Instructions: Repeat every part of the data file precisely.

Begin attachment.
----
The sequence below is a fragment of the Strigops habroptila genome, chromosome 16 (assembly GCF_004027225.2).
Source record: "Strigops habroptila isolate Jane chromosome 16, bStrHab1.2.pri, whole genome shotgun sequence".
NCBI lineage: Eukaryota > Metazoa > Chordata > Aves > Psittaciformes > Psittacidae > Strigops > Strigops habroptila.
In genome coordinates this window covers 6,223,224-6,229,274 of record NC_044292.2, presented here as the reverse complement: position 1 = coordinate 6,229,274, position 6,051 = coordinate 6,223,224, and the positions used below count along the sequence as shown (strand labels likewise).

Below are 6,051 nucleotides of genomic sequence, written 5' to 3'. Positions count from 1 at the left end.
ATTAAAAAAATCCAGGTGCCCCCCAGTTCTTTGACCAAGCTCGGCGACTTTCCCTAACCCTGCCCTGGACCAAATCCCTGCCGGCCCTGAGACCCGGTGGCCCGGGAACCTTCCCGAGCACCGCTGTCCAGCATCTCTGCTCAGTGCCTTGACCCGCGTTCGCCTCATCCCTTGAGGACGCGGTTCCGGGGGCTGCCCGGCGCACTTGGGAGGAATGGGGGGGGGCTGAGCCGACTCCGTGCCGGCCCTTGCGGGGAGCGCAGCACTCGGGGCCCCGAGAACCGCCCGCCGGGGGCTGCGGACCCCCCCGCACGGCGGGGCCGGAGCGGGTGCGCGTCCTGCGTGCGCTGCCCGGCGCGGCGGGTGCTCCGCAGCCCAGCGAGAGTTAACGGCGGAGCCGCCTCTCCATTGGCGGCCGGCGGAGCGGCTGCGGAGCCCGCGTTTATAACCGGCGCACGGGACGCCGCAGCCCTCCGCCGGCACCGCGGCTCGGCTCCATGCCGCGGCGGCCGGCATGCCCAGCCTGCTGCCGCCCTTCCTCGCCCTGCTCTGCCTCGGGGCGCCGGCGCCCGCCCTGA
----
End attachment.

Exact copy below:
The sequence below is a fragment of the Strigops habroptila genome, chromosome 16 (assembly GCF_004027225.2).
Source record: "Strigops habroptila isolate Jane chromosome 16, bStrHab1.2.pri, whole genome shotgun sequence".
NCBI lineage: Eukaryota > Metazoa > Chordata > Aves > Psittaciformes > Psittacidae > Strigops > Strigops habroptila.
In genome coordinates this window covers 6,223,224-6,229,274 of record NC_044292.2, presented here as the reverse complement: position 1 = coordinate 6,229,274, position 6,051 = coordinate 6,223,224, and the positions used below count along the sequence as shown (strand labels likewise).

Below are 6,051 nucleotides of genomic sequence, written 5' to 3'. Positions count from 1 at the left end.
ATTAAAAAAATCCAGGTGCCCCCCAGTTCTTTGACCAAGCTCGGCGACTTTCCCTAACCCTGCCCTGGACCAAATCCCTGCCGGCCCTGAGACCCGGTGGCCCGGGAACCTTCCCGAGCACCGCTGTCCAGCATCTCTGCTCAGTGCCTTGACCCGCGTTCGCCTCATCCCTTGAGGACGCGGTTCCGGGGGCTGCCCGGCGCACTTGGGAGGAATGGGGGGGGGCTGAGCCGACTCCGTGCCGGCCCTTGCGGGGAGCGCAGCACTCGGGGCCCCGAGAACCGCCCGCCGGGGGCTGCGGACCCCCCCGCACGGCGGGGCCGGAGCGGGTGCGCGTCCTGCGTGCGCTGCCCGGCGCGGCGGGTGCTCCGCAGCCCAGCGAGAGTTAACGGCGGAGCCGCCTCTCCATTGGCGGCCGGCGGAGCGGCTGCGGAGCCCGCGTTTATAACCGGCGCACGGGACGCCGCAGCCCTCCGCCGGCACCGCGGCTCGGCTCCATGCCGCGGCGGCCGGCATGCCCAGCCTGCTGCCGCCCTTCCTCGCCCTGCTCTGCCTCGGGGCGCCGGCGCCCGCCCTGA